By Alan Caruba
If you Google “Obama” and “charisma”, you will find an ample number of links to newspapers and other outlets that reference Sen. Barack Obama’s charisma. To be candid, it’s lost on me, but I have been around long enough and read enough history to know that charisma is a two-edged sword for those who have it and those who are swayed by it.
The very act of being human is to be flawed in some respect. What I notice most about Obama is his hesitancy. Listen to how he responds to questions.
On the stump he speaks with remarkable power. I don’t think I have heard anyone like him since the late Martin Luther King, Jr. who I personally heard when he spoke on the campus of Drew University in New Jersey and who I had the unique pleasure of meeting. Dr. King had charisma. It translates as meaning touched by grace, having spiritual power, a gift or power.
Indeed, many people have charisma based on some special talent. In interviews, though, Obama picks his words with extreme care. Compare this, as I did watching Sen. John McCain sparring with Jon Stewart of the Daily Show the other evening. McCain is as relaxed and as quick-witted as any candidate I’ve seen since the days of the youthful JFK. Obama has been on the show, too, but there is just something very calculated about what he says and how he says it.
Indeed, that is a characteristic that is identifiable on or off the stomp. There is no doubt that he knows what to say and can deliver it powerfully, but it is the calculation behind it that worries me. Hillary Clinton, by contrast, is so blatant she just came out and said she should be the nominee because she can get the white vote. Well, yes, she can! And, no, he can’t.
History, too, has some lessons to be learned about charisma. Some very unsavory people had it and most of them could deliver one heck of a speech. Crowds cheering, women swooning, men enraptured by the fantasy of power or change or whatever snake oil is being poured.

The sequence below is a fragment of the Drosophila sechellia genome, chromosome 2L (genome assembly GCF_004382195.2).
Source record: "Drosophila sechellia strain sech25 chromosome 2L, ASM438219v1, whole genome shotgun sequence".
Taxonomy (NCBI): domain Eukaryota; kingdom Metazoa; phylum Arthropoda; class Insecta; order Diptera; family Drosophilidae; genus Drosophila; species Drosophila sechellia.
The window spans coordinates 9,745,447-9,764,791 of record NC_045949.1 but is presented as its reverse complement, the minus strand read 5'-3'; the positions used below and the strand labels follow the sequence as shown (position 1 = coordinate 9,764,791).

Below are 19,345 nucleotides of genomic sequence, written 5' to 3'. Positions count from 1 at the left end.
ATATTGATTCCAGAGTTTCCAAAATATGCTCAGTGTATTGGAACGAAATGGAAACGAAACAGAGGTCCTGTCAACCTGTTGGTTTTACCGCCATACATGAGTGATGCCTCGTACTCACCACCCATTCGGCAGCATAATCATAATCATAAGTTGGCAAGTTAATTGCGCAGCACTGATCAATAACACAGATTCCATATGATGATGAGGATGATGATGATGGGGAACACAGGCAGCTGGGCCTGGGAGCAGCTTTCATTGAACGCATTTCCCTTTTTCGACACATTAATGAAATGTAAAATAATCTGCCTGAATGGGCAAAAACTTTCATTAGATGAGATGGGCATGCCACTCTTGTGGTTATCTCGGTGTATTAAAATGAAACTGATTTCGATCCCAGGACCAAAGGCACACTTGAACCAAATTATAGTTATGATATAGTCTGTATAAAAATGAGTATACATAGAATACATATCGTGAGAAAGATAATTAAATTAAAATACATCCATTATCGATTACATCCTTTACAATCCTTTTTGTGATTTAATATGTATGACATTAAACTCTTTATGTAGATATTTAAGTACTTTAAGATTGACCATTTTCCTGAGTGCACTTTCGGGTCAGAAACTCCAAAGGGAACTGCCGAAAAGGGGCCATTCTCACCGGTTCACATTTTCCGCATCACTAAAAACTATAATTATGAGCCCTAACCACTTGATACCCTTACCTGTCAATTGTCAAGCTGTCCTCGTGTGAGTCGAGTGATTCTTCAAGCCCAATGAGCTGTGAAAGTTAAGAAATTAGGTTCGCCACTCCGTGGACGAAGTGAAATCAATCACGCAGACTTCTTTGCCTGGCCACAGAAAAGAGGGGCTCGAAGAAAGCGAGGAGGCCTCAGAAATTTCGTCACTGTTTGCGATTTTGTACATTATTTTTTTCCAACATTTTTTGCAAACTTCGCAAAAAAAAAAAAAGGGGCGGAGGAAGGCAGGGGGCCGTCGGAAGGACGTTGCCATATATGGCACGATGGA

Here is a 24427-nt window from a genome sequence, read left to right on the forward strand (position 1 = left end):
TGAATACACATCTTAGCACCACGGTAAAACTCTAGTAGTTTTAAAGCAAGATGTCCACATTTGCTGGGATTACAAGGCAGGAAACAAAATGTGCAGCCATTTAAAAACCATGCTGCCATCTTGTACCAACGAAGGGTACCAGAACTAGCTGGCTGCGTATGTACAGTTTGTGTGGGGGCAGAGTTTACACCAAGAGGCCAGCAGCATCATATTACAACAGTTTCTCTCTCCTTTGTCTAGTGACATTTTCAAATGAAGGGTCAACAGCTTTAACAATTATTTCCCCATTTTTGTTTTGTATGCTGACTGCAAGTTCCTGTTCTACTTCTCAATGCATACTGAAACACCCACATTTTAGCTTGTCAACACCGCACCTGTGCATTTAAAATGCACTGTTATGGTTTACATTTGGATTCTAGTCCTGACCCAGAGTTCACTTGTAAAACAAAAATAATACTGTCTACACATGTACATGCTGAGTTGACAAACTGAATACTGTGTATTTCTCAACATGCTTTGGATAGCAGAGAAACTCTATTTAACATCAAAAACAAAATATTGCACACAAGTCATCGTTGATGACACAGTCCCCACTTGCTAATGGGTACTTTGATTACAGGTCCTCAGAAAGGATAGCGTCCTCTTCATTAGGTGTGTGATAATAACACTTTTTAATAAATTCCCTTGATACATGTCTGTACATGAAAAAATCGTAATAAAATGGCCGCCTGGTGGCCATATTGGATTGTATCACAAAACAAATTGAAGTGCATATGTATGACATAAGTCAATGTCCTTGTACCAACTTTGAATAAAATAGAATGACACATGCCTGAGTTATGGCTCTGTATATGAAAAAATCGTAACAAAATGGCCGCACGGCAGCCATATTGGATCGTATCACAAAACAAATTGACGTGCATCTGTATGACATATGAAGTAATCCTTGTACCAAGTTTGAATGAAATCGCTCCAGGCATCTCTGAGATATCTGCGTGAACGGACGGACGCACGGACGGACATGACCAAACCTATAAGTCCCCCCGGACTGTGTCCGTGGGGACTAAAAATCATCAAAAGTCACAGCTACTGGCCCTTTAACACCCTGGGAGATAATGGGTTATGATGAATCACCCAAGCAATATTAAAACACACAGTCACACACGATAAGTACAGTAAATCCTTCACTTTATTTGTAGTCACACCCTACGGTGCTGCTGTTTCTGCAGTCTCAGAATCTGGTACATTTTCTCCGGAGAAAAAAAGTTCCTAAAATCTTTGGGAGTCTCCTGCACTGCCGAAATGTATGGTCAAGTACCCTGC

In the purest terms possible, the Constitution grants most of the real power to Congress. The President has the veto and what Teddy Roosevelt called the bully pulpit, but he doesn’t fashion legislation, he responds to it. Beyond that he is the Commander-in-Chief and he gets to select Supreme Court nominees. Even then, Congress can reject them and has.
I am far less swayed by so-called charisma than most. It probably comes from my days as a working journalist. That’s why those who cover politicians and/or candidates rapidly grow skeptical and even weary of the rhetoric, and begin to ask a lot of questions that annoy their quarry. Experienced politicians learn how to parry questions or just ignore them.
Obama has briefly gotten by his relationships with Rev. Jeremiah Wright and ex-Weatherman Bill Ayers at this point, but both will come back to haunt him. What may yet trip him up, however, is his thin record of experience and his voting record. The latter has done in candidates with far more to offer.
In the end, voters take character into consideration and, once the glow of charisma has passed, other than those who will robotically vote Democrat, a lot of Americans, including Democrats, are going to pause and ask themselves if charisma is enough in these challenging times?
Let me answer that question. It isn’t.